The price of natural gas has rallied to its highest level since July 2011. United States Natural Gas (NYSEARCA:UNG) has also increased in the past several weeks. Based on the latest U.S Energy Information Administration report, last week's withdrawal from natural gas storage was close to the five year average withdrawal. Will natural gas's recent rally slowdown? Let's examine the latest developments in the natural gas market.
During the month (up-to-date), the price of Henry Hub (short term delivery) jumped by 10.04%. Furthermore, United States Natural Gas also rallied by 11.8%. As of last week, the Henry Hub price was $0.64 per million BTUs higher than the price during the same week in 2012. The recent recovery of natural gas may have contributed to the rally of shares of gas and oil producers such as Chesapeake Energy (NYSE:CHK): During last week, Chesapeake's stock increased by 1.8%. If natural gas continues rally, this could augment the expected revenues of Chesapeake and may slightly positively affect the company's value.
The chart below presents the developments to the price of natural gas and UNG in the past twelve months. Prices are normalized to December 14th, 2012. As you can see, UNG has under-performed the price of natural gas by nearly 18 percentage points due to Contango that led to roll-decay.
According to the recent EIA weekly report, the underground natural gas storage dropped by 81 Bcf and reached 3,533 Bcf. In comparison, in 2012 the storage rose by 2 Bcf; the five years average extraction was 79 Bcf. The current storage for all lower 48 states is 7.2% lower than last year's storage and 3% lower than the 5-years average. The table below presents the shifts in storage during November-December of recent years. As you can see, this year's storage extraction pace is the highest since 2010.
From the demand side, during last week, the average U.S natural-gas consumption jumped by 34% (week-over-week). The consumption was also 43.1% above the natural gas consumption recorded during the same week in 2012. The residential/commercial and power sectors led the way with a 46.1% and 40.5% rise, respectively, week over week; these sectors' consumption levels were also about 66.2% and 40.5%, respectively, higher than last year's. Finally, the industrial sector's demand also rose by nearly 5.8%, week over week. In total, the demand for NG spiked by 33.4% compared to last week. The total demand was also 42.3% higher than in 2012. If the total demand continues to rise, it could pressure up the price of natural gas.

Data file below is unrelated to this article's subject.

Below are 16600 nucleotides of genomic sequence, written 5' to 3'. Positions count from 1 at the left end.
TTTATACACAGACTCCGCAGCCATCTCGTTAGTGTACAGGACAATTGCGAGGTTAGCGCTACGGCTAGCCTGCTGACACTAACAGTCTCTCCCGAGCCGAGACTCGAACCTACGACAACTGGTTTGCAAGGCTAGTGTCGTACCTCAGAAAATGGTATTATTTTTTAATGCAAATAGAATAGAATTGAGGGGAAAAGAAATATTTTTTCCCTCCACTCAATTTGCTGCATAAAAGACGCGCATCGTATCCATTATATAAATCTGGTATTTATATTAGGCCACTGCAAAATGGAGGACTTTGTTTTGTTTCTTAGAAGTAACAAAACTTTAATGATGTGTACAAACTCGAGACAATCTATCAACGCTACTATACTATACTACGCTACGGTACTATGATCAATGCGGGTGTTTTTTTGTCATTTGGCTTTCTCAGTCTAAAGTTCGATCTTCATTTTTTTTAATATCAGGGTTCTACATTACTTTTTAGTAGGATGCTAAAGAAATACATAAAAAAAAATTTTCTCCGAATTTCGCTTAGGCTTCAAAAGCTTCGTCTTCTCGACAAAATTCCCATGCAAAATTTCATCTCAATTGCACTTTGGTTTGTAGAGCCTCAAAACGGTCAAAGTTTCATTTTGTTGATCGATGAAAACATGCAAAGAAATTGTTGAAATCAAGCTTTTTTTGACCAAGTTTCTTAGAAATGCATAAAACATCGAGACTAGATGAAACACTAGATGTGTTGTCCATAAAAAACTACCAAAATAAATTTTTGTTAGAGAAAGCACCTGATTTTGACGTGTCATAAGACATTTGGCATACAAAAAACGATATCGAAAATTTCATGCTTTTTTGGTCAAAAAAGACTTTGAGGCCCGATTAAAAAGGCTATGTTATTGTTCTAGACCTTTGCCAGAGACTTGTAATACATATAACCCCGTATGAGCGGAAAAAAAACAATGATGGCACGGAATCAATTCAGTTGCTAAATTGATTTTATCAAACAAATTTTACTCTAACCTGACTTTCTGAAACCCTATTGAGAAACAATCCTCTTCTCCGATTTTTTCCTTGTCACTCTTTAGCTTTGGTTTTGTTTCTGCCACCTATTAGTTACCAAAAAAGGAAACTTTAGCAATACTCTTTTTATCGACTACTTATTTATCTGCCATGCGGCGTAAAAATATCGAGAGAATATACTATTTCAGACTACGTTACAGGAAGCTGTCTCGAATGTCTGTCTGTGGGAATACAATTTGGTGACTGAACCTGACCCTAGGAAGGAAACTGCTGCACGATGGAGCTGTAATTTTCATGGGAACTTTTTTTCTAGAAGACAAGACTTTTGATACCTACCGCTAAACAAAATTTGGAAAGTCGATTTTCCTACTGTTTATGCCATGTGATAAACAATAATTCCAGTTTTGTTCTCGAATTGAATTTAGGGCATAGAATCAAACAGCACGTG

From the Supply side, the gross natural gas production declined by 3.4% during last week; it was, however, only 0.4% lower than the production level last year. Conversely, imports from Canada jumped by 30.5%, week over week; imports were also 64.1% higher than in 2012. The total U.S natural gas supply declined by 0.8% compared to last week.
According to Baker Hughes' recent weekly report, the natural gas rotary rig count declined by 6 rigs to 369 rigs. The rig count is also 11% below the number of rigs recorded in 2012. If the supply continues to contract, it may also pull up the price of natural gas.
Therefore, during last week, the natural gas supply decreased; the demand sharply rose mainly due to stronger demand in the residential/commercial and power sectors. Further, according to the EIA's supply/demand balance, the supply is much lower than the total natural gas consumption. This kind of trend is likely to raise the volatility of natural gas prices and keep prices elevated.
Weather and natural gas
Despite the sharp rise in consumption, during last week, the U.S temperatures (on a national level) were warmer than normal: They were 1.6 degree warmer than normal and 6.3 degree cooler than the same week last year. The cold weather may have contributed to the rise in storage withdrawal. The temperatures are expected to remain lower than normal mainly in the Northeast and higher than normal in the west cost and Florida. Considering the expected low temperatures in the Northeast, the demand for natural gas in the residential/commercial sector is likely to remain high in the coming weeks.
The heating degrees days across the U.S are projected to be higher than normal and last year. If heating degrees days remain higher than normal, this could pressure up the demand for natural gas.
The recent spike in demand for natural gas contributed to the rally of natural gas prices. The expectations for low temperatures in the Northeast and the high heating degrees are likely to maintain the rally of natural gas price. The tighter natural gas market is likely to keep pulling up natural gas price. On the other hand, the sharp rise in imports is likely to continue, which could curb down the upward trend of natural gas. The bottom line, natural gas is likely to keep its upward trend but at a slower pace than in previous weeks.
For further reading see" Is it Time to Invest in Liquefied Natural Gas?"
Disclosure: I have no positions in any stocks mentioned, and no plans to initiate any positions within the next 72 hours. I wrote this article myself, and it expresses my own opinions. I am not receiving compensation for it (other than from Seeking Alpha). I have no business relationship with any company whose stock is mentioned in this article.